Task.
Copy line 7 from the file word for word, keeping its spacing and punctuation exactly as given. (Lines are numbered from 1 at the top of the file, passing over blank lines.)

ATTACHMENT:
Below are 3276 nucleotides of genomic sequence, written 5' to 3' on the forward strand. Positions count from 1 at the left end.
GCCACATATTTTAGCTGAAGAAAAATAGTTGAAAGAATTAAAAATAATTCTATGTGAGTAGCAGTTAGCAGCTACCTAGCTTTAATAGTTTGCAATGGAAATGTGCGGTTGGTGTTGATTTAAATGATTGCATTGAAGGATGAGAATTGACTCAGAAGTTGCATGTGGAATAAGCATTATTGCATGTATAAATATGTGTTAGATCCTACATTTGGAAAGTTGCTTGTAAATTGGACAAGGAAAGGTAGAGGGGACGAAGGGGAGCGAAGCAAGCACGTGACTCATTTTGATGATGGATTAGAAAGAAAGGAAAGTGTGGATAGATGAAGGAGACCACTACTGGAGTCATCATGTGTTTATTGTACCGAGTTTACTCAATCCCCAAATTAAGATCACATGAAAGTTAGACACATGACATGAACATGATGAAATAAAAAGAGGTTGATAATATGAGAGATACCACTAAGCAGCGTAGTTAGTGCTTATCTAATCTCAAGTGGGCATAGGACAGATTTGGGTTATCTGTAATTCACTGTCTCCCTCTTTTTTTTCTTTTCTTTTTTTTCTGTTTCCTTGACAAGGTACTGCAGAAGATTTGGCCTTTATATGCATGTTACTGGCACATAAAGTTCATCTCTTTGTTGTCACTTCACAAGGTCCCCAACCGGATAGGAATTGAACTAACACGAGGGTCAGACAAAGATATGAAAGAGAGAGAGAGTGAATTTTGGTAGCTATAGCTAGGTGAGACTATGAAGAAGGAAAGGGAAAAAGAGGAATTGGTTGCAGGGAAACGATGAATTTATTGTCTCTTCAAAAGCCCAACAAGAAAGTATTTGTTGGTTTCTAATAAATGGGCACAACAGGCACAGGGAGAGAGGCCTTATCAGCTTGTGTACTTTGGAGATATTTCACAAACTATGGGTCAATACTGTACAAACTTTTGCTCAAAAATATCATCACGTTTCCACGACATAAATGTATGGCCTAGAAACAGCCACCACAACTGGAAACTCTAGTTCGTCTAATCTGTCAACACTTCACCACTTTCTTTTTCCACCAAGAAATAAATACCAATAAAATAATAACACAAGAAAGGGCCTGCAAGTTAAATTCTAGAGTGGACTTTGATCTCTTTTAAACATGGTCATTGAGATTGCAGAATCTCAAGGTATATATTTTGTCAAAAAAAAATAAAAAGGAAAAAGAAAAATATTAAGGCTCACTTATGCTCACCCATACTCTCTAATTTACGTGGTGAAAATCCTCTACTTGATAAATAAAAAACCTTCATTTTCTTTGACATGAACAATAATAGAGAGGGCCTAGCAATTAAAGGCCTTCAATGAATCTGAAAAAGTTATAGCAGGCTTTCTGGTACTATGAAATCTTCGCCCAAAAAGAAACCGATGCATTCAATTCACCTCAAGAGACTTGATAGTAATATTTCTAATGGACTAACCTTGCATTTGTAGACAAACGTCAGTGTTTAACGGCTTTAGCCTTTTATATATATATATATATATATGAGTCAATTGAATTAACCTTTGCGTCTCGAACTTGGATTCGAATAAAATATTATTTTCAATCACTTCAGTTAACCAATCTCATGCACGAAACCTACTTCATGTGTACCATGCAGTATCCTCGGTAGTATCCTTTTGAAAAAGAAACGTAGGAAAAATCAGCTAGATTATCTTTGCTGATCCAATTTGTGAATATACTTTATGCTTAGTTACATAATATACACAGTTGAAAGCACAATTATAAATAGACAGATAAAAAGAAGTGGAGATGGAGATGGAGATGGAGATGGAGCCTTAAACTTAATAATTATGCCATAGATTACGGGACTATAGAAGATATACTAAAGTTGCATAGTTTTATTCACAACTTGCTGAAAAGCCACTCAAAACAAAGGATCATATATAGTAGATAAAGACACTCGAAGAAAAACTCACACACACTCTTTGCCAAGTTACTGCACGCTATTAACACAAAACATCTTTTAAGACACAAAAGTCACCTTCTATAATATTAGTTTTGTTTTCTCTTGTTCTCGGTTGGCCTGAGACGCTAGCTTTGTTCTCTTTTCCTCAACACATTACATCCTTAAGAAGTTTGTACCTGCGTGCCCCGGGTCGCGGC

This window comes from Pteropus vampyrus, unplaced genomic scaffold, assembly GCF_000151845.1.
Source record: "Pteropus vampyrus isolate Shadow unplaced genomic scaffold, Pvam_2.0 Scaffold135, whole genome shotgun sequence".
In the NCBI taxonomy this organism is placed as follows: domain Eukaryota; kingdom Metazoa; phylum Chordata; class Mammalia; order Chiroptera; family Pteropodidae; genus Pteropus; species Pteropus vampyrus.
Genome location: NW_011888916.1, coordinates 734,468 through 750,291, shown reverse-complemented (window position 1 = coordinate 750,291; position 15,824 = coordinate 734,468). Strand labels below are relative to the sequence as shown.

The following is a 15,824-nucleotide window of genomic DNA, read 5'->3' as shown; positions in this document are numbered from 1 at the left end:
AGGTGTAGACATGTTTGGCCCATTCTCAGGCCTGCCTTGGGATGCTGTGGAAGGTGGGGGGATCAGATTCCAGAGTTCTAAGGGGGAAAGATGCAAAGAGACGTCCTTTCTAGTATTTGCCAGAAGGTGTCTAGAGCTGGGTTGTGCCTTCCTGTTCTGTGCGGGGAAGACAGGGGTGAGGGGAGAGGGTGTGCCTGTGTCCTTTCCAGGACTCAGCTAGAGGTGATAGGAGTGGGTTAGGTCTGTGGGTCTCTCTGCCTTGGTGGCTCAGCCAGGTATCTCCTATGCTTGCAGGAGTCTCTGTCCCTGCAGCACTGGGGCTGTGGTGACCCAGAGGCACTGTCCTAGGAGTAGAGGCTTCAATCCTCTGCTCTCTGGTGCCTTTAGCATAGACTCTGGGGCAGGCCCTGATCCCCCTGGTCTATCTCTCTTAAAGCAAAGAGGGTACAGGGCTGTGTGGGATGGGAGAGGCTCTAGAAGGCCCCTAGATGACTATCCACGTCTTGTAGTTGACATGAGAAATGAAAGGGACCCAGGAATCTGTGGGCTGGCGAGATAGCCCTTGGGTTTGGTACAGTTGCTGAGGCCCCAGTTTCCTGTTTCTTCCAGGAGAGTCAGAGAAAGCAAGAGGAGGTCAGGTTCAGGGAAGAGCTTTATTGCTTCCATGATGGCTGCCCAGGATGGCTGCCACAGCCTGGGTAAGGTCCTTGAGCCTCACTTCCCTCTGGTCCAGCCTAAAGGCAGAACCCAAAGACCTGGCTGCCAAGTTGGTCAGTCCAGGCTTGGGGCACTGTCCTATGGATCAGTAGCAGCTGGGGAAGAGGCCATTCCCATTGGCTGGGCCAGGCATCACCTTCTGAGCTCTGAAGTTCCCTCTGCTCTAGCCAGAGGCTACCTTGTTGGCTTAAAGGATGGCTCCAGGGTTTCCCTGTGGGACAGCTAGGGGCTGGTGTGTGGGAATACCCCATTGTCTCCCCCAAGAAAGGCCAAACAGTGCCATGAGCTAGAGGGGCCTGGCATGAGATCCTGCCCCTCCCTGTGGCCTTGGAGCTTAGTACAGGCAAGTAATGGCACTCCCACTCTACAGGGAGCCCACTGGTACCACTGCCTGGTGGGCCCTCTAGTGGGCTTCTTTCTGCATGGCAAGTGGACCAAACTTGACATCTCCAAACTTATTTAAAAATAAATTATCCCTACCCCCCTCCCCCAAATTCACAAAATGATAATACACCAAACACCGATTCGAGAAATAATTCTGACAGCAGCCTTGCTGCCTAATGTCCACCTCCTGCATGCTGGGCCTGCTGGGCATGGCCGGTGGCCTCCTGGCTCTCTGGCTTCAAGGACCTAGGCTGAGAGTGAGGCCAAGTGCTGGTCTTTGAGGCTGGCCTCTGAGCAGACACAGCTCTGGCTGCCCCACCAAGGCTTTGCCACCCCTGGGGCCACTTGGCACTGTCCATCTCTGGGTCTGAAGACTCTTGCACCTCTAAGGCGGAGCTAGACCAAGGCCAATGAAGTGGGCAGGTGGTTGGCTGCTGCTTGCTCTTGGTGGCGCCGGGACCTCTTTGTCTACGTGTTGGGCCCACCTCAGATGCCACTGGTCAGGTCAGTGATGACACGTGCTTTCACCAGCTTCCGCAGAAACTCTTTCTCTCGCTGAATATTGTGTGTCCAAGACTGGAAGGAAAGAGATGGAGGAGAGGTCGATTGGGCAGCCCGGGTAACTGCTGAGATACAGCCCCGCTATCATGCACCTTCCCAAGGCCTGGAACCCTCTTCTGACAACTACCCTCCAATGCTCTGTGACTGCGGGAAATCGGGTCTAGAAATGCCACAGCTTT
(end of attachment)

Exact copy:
The following is a 15,824-nucleotide window of genomic DNA, read 5'->3' as shown; positions in this document are numbered from 1 at the left end: